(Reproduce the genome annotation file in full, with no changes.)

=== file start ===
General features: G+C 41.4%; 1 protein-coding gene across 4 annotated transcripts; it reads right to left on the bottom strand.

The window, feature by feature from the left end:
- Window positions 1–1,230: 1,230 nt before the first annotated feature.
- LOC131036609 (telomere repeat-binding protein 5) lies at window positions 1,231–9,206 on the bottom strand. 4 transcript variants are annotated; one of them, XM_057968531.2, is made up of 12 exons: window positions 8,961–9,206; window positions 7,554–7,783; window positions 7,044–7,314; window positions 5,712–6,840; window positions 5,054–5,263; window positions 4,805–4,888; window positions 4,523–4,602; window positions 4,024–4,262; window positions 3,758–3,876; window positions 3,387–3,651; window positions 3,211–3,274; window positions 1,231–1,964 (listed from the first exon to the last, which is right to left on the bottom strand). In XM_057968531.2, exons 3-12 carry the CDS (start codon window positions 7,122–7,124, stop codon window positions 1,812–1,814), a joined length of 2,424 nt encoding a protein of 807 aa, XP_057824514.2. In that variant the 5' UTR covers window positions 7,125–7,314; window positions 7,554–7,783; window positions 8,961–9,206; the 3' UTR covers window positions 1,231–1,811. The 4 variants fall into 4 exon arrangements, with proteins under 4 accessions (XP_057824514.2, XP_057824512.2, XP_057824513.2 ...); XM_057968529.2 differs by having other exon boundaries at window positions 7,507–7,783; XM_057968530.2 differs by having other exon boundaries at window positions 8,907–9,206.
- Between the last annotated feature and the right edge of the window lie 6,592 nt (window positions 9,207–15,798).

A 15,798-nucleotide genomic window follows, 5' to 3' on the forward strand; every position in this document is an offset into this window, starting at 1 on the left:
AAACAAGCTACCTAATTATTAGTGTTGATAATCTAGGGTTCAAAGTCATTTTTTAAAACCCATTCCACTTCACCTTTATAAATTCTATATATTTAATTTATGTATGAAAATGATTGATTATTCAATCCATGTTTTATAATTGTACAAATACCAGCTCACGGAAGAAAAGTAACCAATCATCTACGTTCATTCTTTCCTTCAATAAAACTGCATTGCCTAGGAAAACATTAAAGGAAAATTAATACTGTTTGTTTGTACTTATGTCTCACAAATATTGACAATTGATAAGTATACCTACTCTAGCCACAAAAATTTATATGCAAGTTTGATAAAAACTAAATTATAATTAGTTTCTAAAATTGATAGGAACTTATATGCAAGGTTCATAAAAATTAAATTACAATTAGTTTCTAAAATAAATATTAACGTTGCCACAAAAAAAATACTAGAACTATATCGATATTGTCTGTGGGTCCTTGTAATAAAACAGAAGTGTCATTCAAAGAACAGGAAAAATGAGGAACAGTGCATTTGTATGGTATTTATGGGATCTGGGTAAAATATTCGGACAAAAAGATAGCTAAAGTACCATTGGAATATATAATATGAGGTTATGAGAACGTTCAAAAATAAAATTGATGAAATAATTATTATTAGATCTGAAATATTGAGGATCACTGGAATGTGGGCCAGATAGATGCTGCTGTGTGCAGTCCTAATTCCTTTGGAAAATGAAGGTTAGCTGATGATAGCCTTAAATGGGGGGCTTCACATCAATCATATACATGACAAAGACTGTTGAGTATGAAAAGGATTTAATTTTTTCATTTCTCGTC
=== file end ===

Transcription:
General features: G+C 41.4%; 1 protein-coding gene across 4 annotated transcripts; it reads right to left on the bottom strand.

The window, feature by feature from the left end:
- Window positions 1–1,230: 1,230 nt before the first annotated feature.
- LOC131036609 (telomere repeat-binding protein 5) lies at window positions 1,231–9,206 on the bottom strand. 4 transcript variants are annotated; one of them, XM_057968531.2, is made up of 12 exons: window positions 8,961–9,206; window positions 7,554–7,783; window positions 7,044–7,314; window positions 5,712–6,840; window positions 5,054–5,263; window positions 4,805–4,888; window positions 4,523–4,602; window positions 4,024–4,262; window positions 3,758–3,876; window positions 3,387–3,651; window positions 3,211–3,274; window positions 1,231–1,964 (listed from the first exon to the last, which is right to left on the bottom strand). In XM_057968531.2, exons 3-12 carry the CDS (start codon window positions 7,122–7,124, stop codon window positions 1,812–1,814), a joined length of 2,424 nt encoding a protein of 807 aa, XP_057824514.2. In that variant the 5' UTR covers window positions 7,125–7,314; window positions 7,554–7,783; window positions 8,961–9,206; the 3' UTR covers window positions 1,231–1,811. The 4 variants fall into 4 exon arrangements, with proteins under 4 accessions (XP_057824514.2, XP_057824512.2, XP_057824513.2 ...); XM_057968529.2 differs by having other exon boundaries at window positions 7,507–7,783; XM_057968530.2 differs by having other exon boundaries at window positions 8,907–9,206.
- Between the last annotated feature and the right edge of the window lie 6,592 nt (window positions 9,207–15,798).

A 15,798-nucleotide genomic window follows, 5' to 3' on the forward strand; every position in this document is an offset into this window, starting at 1 on the left:
AAACAAGCTACCTAATTATTAGTGTTGATAATCTAGGGTTCAAAGTCATTTTTTAAAACCCATTCCACTTCACCTTTATAAATTCTATATATTTAATTTATGTATGAAAATGATTGATTATTCAATCCATGTTTTATAATTGTACAAATACCAGCTCACGGAAGAAAAGTAACCAATCATCTACGTTCATTCTTTCCTTCAATAAAACTGCATTGCCTAGGAAAACATTAAAGGAAAATTAATACTGTTTGTTTGTACTTATGTCTCACAAATATTGACAATTGATAAGTATACCTACTCTAGCCACAAAAATTTATATGCAAGTTTGATAAAAACTAAATTATAATTAGTTTCTAAAATTGATAGGAACTTATATGCAAGGTTCATAAAAATTAAATTACAATTAGTTTCTAAAATAAATATTAACGTTGCCACAAAAAAAATACTAGAACTATATCGATATTGTCTGTGGGTCCTTGTAATAAAACAGAAGTGTCATTCAAAGAACAGGAAAAATGAGGAACAGTGCATTTGTATGGTATTTATGGGATCTGGGTAAAATATTCGGACAAAAAGATAGCTAAAGTACCATTGGAATATATAATATGAGGTTATGAGAACGTTCAAAAATAAAATTGATGAAATAATTATTATTAGATCTGAAATATTGAGGATCACTGGAATGTGGGCCAGATAGATGCTGCTGTGTGCAGTCCTAATTCCTTTGGAAAATGAAGGTTAGCTGATGATAGCCTTAAATGGGGGGCTTCACATCAATCATATACATGACAAAGACTGTTGAGTATGAAAAGGATTTAATTTTTTCATTTCTCGTC